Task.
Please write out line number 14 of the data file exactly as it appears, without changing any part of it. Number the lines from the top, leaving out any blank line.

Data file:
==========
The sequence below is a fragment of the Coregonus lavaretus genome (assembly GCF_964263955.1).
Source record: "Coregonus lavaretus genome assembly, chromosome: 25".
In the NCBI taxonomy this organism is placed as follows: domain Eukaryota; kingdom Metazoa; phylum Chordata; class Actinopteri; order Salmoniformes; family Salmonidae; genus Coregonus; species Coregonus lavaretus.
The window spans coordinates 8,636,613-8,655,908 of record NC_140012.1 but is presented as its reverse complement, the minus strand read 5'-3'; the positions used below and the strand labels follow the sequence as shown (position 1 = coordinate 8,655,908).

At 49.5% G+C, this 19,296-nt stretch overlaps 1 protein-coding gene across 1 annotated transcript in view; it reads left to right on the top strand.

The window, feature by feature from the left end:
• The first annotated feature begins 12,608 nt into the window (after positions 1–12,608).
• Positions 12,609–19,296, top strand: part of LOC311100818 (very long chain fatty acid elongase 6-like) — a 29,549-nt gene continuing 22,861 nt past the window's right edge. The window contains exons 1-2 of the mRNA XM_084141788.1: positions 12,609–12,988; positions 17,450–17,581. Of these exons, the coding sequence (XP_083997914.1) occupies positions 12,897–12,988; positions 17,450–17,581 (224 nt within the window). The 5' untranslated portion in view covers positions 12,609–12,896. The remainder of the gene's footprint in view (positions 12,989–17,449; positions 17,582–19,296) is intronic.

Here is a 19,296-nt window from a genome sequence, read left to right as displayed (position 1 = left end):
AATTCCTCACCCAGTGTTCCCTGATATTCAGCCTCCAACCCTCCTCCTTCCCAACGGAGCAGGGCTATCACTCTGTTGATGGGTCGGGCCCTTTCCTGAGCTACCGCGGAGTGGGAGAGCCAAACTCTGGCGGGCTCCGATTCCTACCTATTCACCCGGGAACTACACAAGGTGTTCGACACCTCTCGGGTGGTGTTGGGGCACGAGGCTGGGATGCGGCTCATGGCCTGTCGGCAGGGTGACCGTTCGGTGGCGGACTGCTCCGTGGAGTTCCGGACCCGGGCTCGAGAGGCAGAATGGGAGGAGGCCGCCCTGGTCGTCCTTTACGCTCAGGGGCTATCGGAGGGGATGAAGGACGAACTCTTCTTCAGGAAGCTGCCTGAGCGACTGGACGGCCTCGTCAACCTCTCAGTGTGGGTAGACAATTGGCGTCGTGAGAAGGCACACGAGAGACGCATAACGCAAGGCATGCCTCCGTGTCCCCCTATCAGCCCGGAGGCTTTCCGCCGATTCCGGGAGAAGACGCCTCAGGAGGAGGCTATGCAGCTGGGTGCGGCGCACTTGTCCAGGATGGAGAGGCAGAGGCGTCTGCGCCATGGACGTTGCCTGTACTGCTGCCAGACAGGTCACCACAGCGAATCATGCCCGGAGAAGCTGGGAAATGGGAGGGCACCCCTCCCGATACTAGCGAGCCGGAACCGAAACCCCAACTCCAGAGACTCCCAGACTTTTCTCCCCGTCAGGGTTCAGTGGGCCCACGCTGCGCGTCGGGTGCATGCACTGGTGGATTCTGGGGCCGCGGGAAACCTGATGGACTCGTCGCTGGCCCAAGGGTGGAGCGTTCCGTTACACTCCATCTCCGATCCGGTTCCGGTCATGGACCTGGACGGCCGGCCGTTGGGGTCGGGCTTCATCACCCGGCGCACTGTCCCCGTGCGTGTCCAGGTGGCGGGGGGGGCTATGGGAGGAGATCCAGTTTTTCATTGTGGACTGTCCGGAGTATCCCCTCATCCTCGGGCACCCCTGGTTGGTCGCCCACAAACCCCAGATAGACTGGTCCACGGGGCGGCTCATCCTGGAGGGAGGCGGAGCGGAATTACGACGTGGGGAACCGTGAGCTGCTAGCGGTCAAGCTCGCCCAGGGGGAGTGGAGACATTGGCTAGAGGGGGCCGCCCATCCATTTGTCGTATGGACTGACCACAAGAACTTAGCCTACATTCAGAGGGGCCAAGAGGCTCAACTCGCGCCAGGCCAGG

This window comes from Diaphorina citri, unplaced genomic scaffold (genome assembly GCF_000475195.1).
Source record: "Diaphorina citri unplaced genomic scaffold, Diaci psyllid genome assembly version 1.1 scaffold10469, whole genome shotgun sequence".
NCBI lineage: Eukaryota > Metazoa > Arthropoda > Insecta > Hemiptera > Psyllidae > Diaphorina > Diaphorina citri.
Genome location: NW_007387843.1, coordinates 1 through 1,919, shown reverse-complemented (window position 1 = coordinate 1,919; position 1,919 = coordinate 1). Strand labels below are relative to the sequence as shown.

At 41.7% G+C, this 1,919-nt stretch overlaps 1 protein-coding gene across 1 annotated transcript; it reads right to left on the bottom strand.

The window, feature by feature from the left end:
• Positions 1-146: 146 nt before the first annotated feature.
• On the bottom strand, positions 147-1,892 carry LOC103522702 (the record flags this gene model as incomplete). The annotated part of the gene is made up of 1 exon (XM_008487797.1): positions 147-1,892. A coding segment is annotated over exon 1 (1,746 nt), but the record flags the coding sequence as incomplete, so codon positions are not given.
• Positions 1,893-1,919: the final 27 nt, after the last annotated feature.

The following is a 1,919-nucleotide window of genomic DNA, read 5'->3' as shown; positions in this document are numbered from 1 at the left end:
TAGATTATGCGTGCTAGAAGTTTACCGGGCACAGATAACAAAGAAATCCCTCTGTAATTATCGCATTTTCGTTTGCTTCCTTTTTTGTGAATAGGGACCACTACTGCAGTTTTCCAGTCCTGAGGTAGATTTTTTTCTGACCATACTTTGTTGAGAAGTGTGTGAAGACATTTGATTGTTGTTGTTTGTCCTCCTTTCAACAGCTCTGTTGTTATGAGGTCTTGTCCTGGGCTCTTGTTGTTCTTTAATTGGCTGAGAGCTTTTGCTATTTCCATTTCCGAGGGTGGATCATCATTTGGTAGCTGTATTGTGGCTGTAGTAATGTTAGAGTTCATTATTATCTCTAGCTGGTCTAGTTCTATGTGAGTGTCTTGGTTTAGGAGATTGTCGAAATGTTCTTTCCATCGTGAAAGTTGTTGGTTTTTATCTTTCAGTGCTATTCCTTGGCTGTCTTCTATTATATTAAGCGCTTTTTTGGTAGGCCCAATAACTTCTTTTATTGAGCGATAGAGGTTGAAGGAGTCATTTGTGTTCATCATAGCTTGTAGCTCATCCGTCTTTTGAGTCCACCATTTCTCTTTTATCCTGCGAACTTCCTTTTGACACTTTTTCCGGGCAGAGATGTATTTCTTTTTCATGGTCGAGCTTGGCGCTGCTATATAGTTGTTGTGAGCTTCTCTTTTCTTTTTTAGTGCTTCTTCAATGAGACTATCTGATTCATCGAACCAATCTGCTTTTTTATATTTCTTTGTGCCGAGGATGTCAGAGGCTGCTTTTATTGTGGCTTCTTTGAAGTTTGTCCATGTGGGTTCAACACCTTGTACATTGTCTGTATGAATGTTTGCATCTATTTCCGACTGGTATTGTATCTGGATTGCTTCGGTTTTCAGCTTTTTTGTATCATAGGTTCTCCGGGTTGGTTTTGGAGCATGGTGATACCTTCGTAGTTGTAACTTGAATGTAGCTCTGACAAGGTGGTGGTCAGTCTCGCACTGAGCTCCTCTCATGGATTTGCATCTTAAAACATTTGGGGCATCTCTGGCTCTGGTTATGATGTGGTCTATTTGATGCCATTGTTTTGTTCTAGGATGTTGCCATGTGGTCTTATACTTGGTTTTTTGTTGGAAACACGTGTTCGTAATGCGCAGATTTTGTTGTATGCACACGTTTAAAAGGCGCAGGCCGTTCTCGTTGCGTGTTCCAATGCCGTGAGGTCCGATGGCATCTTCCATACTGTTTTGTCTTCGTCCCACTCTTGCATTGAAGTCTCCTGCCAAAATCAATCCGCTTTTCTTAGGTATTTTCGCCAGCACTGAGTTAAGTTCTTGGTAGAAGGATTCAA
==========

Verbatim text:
Genome location: NW_007387843.1, coordinates 1 through 1,919, shown reverse-complemented (window position 1 = coordinate 1,919; position 1,919 = coordinate 1). Strand labels below are relative to the sequence as shown.